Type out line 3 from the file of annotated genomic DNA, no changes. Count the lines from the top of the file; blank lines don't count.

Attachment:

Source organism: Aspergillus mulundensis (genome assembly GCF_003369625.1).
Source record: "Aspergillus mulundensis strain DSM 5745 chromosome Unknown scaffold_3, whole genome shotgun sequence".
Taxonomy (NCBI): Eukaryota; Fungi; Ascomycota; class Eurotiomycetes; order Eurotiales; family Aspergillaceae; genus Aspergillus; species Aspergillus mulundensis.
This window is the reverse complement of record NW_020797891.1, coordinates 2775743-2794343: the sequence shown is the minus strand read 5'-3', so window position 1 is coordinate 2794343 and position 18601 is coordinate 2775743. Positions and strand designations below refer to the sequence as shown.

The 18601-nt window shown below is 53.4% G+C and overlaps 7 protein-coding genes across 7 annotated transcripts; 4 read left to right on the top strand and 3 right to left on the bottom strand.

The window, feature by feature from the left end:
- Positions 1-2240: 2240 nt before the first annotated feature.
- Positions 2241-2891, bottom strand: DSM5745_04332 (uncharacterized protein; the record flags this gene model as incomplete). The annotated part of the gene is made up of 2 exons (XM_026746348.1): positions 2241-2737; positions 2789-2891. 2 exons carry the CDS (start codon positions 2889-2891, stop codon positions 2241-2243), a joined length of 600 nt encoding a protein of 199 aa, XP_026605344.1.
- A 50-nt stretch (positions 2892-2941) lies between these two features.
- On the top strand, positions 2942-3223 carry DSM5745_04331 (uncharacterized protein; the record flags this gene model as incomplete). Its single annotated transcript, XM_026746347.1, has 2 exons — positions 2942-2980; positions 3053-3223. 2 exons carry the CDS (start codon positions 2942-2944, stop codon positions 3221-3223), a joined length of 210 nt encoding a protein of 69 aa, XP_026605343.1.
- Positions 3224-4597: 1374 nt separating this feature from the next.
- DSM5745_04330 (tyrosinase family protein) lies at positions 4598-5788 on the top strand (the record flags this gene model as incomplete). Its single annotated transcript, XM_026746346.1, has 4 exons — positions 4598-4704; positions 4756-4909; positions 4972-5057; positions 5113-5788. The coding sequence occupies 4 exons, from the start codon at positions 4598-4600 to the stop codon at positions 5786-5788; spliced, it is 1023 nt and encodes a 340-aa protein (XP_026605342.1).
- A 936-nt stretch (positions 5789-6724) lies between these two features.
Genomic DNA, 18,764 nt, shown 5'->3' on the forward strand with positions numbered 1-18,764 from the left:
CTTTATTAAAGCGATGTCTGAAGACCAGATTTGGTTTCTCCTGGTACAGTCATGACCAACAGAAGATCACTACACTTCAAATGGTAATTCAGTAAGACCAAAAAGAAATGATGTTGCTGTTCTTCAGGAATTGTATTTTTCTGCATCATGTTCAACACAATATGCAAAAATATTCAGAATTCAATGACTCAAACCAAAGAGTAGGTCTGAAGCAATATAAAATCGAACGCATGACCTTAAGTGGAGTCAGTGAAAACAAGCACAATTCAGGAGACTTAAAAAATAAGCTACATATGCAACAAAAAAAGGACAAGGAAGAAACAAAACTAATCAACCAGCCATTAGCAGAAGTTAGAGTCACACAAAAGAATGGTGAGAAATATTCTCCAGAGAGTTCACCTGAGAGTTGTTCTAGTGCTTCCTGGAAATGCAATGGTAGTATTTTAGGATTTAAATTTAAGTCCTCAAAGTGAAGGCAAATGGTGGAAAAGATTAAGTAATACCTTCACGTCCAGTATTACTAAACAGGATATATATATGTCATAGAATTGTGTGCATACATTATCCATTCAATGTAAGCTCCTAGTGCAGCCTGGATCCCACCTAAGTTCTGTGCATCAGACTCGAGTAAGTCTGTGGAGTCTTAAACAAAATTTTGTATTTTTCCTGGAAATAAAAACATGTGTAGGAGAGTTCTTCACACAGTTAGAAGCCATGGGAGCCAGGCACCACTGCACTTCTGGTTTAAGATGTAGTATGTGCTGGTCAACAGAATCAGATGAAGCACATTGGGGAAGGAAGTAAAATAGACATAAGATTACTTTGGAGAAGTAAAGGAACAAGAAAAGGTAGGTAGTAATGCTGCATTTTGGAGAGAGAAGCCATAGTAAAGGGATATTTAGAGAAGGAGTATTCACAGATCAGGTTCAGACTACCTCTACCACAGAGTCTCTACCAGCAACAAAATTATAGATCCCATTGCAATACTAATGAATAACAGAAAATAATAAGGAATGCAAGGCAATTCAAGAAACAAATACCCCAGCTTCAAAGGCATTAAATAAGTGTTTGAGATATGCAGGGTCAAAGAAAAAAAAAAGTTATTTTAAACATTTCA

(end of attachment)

Taxonomy (NCBI): Eukaryota; Fungi; Ascomycota; class Eurotiomycetes; order Eurotiales; family Aspergillaceae; genus Aspergillus; species Aspergillus mulundensis.